I and Thou by Martin Buber. Translated, with an Introduction by Walter Kaufmann. Touchstone Books. ISBN: 9780684717258. 192 pp. $14 (look for used copies at Powell's). Buy it here and support The Devil's Accountant.
So instead I want to offer a couple of extended quotes from Martin Buber's groundbreaking teleological estimation of relationship. Nothing says love like groundbreaking teleological estimations of relationship, right? You know it! Ich und Du (most often translated as I and Thou) is a work of profound sincerity. Martin Buber was as much an enthusiast with an eye for the improvement of his fellow man as he was a rigorous scholar.
He famously remarked about his human first notion of experience and study with the following quote. It provides us a picture of a charming and deeply intelligent person.
I do, indeed, close my door at times and surrender myself to a book, but only because I can open the door again and see a human face looking at me.
His writing is obscure only in its dedication to faith and though not a breezy read in any sense, I and Thou is yet very accessible to most everyone. You may have to work for it but I assure you, it is worth the effort.
The essential view of relations espoused by Buber is one that can be boiled down to two statements, or as he describes them - Words: One of a finite subjective possessiveness (I and It) and one of subjective freedom (I and Thou). To Buber, the I-Thou relationship is one stripped of all terms. The Thou in the relationship has no properties other than the fact of its existence. An observation of a single property, let's say black hair, instantly degrades the Thou to a state of being It. The Thou represents "black hair" and thus it has an impure or possessive relation to the I.
Buber was a Hasidic revivalist. This is a monotheistic philosophy he is describing, one in which faith (in this case a complete removal of desire) is the only way to engage in true love of God. I am agnostic and yet I find this beautiful. In many ways there is a dream here of small special moments in human interaction that could ascend to such pure relationship.
So I give you a secular interpretation, or adjustment rather.
A Thou must be beheld in its totality with respect to no finite individual traits. It must simply be a totality in which the I is in awe of.
This of course is something very difficult for humankind to achieve. We are a species of desires and preferences. I can honestly say that with a rare individual this is all possible to a degree, if only for a fleeting moment. Think of the sense of someone being there, in relationship to you, and yet you feel no particular aspect of their personality. They simply bring you joy by knowing they are there. For a moment they are experienced in totality.
The most important aspect of this is the lack of reciprocity. They cause you joy and yet you did not think to ask for it.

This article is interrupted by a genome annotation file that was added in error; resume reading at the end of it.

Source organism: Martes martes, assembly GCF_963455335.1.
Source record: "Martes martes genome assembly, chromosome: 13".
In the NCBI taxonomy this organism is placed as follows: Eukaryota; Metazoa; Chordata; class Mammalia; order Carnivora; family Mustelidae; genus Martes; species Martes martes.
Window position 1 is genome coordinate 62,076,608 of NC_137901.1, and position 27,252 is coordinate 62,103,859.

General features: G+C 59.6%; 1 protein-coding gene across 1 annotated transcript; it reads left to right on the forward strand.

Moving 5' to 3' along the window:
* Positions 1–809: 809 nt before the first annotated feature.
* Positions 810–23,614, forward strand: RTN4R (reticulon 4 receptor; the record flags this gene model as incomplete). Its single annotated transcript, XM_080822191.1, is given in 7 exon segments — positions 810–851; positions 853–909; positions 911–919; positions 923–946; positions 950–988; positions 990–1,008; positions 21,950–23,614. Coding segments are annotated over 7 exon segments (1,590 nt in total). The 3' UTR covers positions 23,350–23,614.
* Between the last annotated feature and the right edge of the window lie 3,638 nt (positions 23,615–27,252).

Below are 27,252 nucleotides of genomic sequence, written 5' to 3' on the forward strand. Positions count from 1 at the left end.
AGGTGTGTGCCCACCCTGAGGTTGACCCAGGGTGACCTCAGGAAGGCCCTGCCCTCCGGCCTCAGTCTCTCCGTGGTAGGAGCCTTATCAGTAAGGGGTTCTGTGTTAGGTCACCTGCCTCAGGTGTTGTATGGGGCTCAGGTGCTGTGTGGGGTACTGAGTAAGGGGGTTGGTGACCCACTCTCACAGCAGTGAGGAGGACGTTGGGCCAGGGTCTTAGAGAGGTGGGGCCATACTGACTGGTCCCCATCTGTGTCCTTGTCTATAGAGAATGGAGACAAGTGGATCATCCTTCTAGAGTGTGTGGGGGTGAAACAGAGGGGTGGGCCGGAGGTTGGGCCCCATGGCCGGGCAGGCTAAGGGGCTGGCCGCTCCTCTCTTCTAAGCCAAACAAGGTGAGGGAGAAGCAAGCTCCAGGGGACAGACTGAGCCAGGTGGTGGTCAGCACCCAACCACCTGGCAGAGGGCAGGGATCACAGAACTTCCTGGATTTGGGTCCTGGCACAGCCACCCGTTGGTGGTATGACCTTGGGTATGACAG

So, now that I've rambled on for far too long allow me two quotes and an image or two. Something inspirational and all that. Who's laughing now, Marquis?
Sleeping Snakes, Amarasi textile patter.
If I face a human being as my Thou, and say the primary word I-Thou to him, he is not a thing among things, and does not consist of things.
Thus human being is not He or She, bounded from every other He and She, a specific point in space and time within the net of the world; nor is he a nature able to be experienced and described as a loose bundle of named qualities. But with no neighbor, and whole in himself, he is Thou and fills the heavens. This does not mean that nothing exists except himself. But all else lives in his light.
Just as the melody is not made up of notes nor the verse of words nor the statue of lines, but they must be tugged and dragged till their unity has been scattered into these many pieces, so with the man to whom I say Thou. I can take out from him the color of his hair, or his speech, or of his goodness. I must continually do this. But each time I do it he ceases to be Thou.
And just as prayer is not in time but time in prayer, sacrifice not in space but space in sacrifice, and to reverse the relation is to abolish the reality, so with the man to whom I say Thou. I do not meet with him at some time and place or other. I can set him in a particular time and place; I must continually do it: but I set only a He or a She, that is an It, no longer my Thou.
So long as the heaven of Thou is spread out over me the winds of causality cower at my heels, and the whirlpool of fate stays its course.
I do not experience the man to whom I say Thou. But I take my stand in relation to him, in the sanctity of the primary word. Only when I step out of it do I experience him once more. In the act of experience Thou is far away.
Even if the man to whom I say Thou is not aware of it in the midst of his experience, yet relation may exist. For Thou is more that It realizes. No deception penetrates here; here is the cradle of Real Life.
It is a paen to God, Buber is describing. Yet in it we find many things that we might share with the inhabitants of this very real world.
Purity is not easy however. In fact, it is impossible.
The It is the eternal chrysalis, the Thou the eternal butterfly - except that situations do not always follow one another in clear succession, but there is a happening profoundly twofold, confusedly entangled.
I think most of us would take confusedly entangled any day of the week.
The Green Lion, wrestling to grasp and devour the Golden Sun. Alchemical artwork. One of the steps to forming the Philosopher's Stone.